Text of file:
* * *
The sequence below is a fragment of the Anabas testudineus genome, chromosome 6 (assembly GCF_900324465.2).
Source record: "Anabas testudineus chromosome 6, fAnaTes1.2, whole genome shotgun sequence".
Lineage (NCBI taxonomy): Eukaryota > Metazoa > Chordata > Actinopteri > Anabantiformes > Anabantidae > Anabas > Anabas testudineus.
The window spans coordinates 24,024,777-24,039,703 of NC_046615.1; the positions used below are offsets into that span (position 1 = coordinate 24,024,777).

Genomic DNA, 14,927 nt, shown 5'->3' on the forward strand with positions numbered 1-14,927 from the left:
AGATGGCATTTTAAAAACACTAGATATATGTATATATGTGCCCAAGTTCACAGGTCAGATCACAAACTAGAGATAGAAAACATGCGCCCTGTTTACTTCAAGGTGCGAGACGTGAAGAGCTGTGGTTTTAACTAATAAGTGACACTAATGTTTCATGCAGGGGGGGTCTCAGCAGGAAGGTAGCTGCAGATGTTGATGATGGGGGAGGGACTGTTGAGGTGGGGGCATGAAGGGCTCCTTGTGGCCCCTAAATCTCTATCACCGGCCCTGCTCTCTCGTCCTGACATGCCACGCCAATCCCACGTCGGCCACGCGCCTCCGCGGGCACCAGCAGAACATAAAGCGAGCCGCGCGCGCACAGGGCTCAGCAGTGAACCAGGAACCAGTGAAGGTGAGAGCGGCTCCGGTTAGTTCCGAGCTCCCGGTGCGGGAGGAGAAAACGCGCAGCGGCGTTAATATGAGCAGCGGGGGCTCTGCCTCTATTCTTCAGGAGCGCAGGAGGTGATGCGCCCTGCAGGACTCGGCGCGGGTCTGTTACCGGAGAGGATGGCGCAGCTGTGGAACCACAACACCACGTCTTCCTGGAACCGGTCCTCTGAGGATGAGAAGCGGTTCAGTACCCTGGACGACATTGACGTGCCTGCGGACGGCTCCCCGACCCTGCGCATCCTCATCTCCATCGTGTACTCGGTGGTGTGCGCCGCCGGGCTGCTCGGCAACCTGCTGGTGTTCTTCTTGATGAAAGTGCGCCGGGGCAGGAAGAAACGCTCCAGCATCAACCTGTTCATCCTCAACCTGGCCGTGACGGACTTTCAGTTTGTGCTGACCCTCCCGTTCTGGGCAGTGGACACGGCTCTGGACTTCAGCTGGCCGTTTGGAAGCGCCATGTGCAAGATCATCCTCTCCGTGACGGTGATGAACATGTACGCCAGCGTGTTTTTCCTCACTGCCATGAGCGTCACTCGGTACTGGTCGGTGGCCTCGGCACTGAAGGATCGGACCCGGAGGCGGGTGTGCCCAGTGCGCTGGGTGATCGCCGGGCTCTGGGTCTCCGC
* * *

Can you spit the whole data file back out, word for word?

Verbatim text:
The sequence below is a fragment of the Anabas testudineus genome, chromosome 6 (assembly GCF_900324465.2).
Source record: "Anabas testudineus chromosome 6, fAnaTes1.2, whole genome shotgun sequence".
Lineage (NCBI taxonomy): Eukaryota > Metazoa > Chordata > Actinopteri > Anabantiformes > Anabantidae > Anabas > Anabas testudineus.
The window spans coordinates 24,024,777-24,039,703 of NC_046615.1; the positions used below are offsets into that span (position 1 = coordinate 24,024,777).

Genomic DNA, 14,927 nt, shown 5'->3' on the forward strand with positions numbered 1-14,927 from the left:
AGATGGCATTTTAAAAACACTAGATATATGTATATATGTGCCCAAGTTCACAGGTCAGATCACAAACTAGAGATAGAAAACATGCGCCCTGTTTACTTCAAGGTGCGAGACGTGAAGAGCTGTGGTTTTAACTAATAAGTGACACTAATGTTTCATGCAGGGGGGGTCTCAGCAGGAAGGTAGCTGCAGATGTTGATGATGGGGGAGGGACTGTTGAGGTGGGGGCATGAAGGGCTCCTTGTGGCCCCTAAATCTCTATCACCGGCCCTGCTCTCTCGTCCTGACATGCCACGCCAATCCCACGTCGGCCACGCGCCTCCGCGGGCACCAGCAGAACATAAAGCGAGCCGCGCGCGCACAGGGCTCAGCAGTGAACCAGGAACCAGTGAAGGTGAGAGCGGCTCCGGTTAGTTCCGAGCTCCCGGTGCGGGAGGAGAAAACGCGCAGCGGCGTTAATATGAGCAGCGGGGGCTCTGCCTCTATTCTTCAGGAGCGCAGGAGGTGATGCGCCCTGCAGGACTCGGCGCGGGTCTGTTACCGGAGAGGATGGCGCAGCTGTGGAACCACAACACCACGTCTTCCTGGAACCGGTCCTCTGAGGATGAGAAGCGGTTCAGTACCCTGGACGACATTGACGTGCCTGCGGACGGCTCCCCGACCCTGCGCATCCTCATCTCCATCGTGTACTCGGTGGTGTGCGCCGCCGGGCTGCTCGGCAACCTGCTGGTGTTCTTCTTGATGAAAGTGCGCCGGGGCAGGAAGAAACGCTCCAGCATCAACCTGTTCATCCTCAACCTGGCCGTGACGGACTTTCAGTTTGTGCTGACCCTCCCGTTCTGGGCAGTGGACACGGCTCTGGACTTCAGCTGGCCGTTTGGAAGCGCCATGTGCAAGATCATCCTCTCCGTGACGGTGATGAACATGTACGCCAGCGTGTTTTTCCTCACTGCCATGAGCGTCACTCGGTACTGGTCGGTGGCCTCGGCACTGAAGGATCGGACCCGGAGGCGGGTGTGCCCAGTGCGCTGGGTGATCGCCGGGCTCTGGGTCTCCGC